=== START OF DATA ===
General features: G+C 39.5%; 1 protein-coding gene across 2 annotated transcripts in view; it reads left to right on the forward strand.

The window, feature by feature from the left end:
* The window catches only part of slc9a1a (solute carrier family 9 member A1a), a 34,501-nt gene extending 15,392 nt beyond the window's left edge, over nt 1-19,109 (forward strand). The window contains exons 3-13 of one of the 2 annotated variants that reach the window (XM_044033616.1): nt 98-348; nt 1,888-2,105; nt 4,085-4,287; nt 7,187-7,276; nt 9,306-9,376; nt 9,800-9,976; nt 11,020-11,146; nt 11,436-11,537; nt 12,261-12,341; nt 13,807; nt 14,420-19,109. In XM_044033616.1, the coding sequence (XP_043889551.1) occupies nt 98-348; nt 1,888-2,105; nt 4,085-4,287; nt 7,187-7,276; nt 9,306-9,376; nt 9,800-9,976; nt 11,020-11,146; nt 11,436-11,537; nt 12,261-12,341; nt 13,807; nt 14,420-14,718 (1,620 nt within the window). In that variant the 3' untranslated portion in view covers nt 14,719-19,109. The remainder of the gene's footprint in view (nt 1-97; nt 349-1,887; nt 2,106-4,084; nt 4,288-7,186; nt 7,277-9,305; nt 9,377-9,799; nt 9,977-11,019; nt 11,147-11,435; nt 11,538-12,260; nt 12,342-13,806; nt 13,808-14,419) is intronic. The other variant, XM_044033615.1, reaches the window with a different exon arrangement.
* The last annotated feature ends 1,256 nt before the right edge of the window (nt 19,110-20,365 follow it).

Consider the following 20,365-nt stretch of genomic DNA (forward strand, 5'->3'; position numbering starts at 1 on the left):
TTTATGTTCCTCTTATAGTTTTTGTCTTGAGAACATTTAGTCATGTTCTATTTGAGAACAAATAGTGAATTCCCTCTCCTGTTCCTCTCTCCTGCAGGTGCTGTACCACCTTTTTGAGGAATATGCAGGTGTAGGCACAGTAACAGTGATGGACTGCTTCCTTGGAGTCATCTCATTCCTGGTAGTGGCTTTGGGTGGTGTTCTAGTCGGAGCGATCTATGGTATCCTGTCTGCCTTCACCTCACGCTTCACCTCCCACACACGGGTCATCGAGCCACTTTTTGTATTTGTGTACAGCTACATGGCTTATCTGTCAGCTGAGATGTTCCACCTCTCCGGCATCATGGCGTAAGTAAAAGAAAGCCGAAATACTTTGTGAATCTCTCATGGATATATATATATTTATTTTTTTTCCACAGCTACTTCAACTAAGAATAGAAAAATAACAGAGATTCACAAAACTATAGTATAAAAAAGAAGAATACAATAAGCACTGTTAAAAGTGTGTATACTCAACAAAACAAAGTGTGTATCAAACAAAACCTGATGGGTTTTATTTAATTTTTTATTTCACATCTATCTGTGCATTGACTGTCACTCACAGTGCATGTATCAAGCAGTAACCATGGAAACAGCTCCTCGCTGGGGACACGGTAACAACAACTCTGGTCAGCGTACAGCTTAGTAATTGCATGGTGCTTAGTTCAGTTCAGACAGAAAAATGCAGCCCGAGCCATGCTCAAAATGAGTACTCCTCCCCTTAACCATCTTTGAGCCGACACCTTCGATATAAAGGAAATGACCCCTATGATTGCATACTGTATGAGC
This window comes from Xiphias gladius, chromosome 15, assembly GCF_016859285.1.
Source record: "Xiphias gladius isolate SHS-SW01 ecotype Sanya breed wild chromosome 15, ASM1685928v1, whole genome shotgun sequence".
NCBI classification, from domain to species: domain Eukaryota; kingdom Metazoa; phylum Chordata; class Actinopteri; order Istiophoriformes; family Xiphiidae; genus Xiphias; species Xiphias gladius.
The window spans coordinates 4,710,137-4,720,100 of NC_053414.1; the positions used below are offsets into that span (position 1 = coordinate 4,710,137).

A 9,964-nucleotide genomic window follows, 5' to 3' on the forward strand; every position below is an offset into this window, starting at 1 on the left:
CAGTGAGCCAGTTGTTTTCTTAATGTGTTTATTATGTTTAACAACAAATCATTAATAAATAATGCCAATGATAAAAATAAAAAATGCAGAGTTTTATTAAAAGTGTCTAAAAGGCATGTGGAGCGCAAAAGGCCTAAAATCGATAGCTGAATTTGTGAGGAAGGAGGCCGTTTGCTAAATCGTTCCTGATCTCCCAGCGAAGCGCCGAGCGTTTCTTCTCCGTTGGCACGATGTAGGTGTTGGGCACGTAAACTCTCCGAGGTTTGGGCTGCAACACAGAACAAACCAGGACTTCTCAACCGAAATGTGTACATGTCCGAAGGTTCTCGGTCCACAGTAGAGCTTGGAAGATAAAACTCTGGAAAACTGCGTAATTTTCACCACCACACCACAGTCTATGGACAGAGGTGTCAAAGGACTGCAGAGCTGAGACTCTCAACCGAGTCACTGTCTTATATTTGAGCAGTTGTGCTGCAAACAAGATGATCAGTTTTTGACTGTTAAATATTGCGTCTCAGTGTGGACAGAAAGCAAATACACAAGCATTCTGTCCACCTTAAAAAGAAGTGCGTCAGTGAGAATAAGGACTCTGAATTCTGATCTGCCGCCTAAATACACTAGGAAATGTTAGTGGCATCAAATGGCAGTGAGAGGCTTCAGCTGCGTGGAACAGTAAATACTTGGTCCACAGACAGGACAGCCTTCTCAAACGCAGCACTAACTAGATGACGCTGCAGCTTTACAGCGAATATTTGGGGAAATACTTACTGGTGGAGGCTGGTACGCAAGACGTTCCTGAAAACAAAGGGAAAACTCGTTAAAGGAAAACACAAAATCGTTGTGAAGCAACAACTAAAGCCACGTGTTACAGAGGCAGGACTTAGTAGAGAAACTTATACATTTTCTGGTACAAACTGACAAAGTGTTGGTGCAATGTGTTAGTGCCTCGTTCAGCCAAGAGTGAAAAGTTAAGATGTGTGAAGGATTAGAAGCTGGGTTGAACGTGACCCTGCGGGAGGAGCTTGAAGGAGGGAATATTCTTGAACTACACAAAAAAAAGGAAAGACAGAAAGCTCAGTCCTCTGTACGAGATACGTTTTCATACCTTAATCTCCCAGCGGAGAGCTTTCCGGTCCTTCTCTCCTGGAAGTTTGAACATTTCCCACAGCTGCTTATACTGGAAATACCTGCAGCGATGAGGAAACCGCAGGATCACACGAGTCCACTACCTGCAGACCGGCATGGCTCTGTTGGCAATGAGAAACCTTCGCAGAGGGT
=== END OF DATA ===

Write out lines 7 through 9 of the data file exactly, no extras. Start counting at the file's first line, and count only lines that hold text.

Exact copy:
This window comes from Xiphias gladius, chromosome 15, assembly GCF_016859285.1.
Source record: "Xiphias gladius isolate SHS-SW01 ecotype Sanya breed wild chromosome 15, ASM1685928v1, whole genome shotgun sequence".
NCBI classification, from domain to species: domain Eukaryota; kingdom Metazoa; phylum Chordata; class Actinopteri; order Istiophoriformes; family Xiphiidae; genus Xiphias; species Xiphias gladius.